1:1 From 1 the elder, 2 to Gaius 3 my dear brother, whom I love in truth. 4 1:2 Dear friend, I pray that all may go well with you and that you may be in good health, just as it is well with your soul. 5 1:3 For I rejoiced greatly when the brothers came and testified to your truth, just as you are living according to the truth. 6
1 tn The word “From” is not in the Greek text, but has been supplied to indicate the sender of the letter.
2 tn Or “presbyter.”
sn The author’s self-designation, the elder, is in keeping with the reticence of the author of the Gospel of John to identify himself. This is the same self-designation used by the author of 2 John.
3 sn Little reliable information is available concerning the identity of the person to whom 3 John is addressed. Because the name Gaius was very common in the Roman Empire, it is highly unlikely that the person named here is to be identified with any of the others of the same name associated with Paul (1 Cor 1:14, Rom 16:23 [these two references are probably to the same person]; Acts 19:29, Acts 20:4). A 4th century tradition recorded in the Apostolic Constitutions 7.46.9 (ca.
4 tn The prepositional phrase ἐν ἀληθείᾳ (en alhqeia) in 3 John 1 is similar to 2 John 1, although it is not qualified here as it is there (see 2 John 1). This is not merely the equivalent of an adverb (“truly”), but is a theological statement affirming the orthodoxy of Gaius, to whom the letter is addressed. “Truth” is the author’s way of alluding to theological orthodoxy in the face of the challenge by the opponents (see 1 John 3:19).
5 tn The noun ψυχή (yuch) is used 10 times in the Gospel of John and 2 times in 1 John; of these 6 of the uses in John and both in 1 John refer to a person’s “life” (as something that can be laid down). In John 10:24 and 12:27 the ψυχή is that part of a person where emotions are experienced; one’s ψυχή is held in suspense or deeply troubled. This is, in other words, the immaterial part of a person as opposed to his physical existence. A close parallel is found in Philo, Heir 58 (285): “nourished with peace, he will depart, having gained a calm, unclouded life…welfare in the body, welfare in the soul (ψυχή)…health and strength…delight in virtues.”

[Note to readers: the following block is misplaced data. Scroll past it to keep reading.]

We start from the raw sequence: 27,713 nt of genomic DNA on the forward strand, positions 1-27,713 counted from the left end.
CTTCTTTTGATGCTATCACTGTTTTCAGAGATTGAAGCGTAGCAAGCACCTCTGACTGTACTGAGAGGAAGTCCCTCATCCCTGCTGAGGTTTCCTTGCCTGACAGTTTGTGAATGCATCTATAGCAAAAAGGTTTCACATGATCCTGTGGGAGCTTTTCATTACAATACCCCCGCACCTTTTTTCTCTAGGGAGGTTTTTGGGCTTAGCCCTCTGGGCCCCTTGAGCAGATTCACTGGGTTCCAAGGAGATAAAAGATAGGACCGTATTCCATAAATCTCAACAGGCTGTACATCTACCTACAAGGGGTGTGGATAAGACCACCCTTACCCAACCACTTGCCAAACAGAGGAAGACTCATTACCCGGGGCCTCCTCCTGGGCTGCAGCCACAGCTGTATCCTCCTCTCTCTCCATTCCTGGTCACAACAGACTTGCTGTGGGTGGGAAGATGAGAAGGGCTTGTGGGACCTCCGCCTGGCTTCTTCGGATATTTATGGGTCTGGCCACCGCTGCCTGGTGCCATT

sn Just as it is well with your soul. The equivalent contemporary idiom would be to speak of ‘spiritual’ health as opposed to physical health. The author affirms that Gaius is indeed well off spiritually, and he prays that Gaius’ physical health would match his spiritual health, i.e., that Gaius would be as well off physically as he is spiritually. It is the spiritual health which is to be the standard by which one’s physical health is measured, not the other way round.
6 sn Living according to the truth (Grk “walking in [the] truth”). The use of the Greek verb περιπατέω (peripatew) to refer to conduct or lifestyle is common in the NT (see 1 John 1:6, 2 John 4, as well as numerous times in Paul. Here the phrase refers to conduct that results when a person has “truth” residing within, and possibly alludes to the indwelling Spirit of Truth (see 2 John 2). In the specific context of 3 John the phrase refers to true Christians who are holding fast to an apostolic Christology in the face of the secessionist opponents’ challenge to orthodoxy.
7 tn Grk “that I hear”; the ἵνα (Jina) clause indicates content. This is more smoothly expressed as an English infinitive.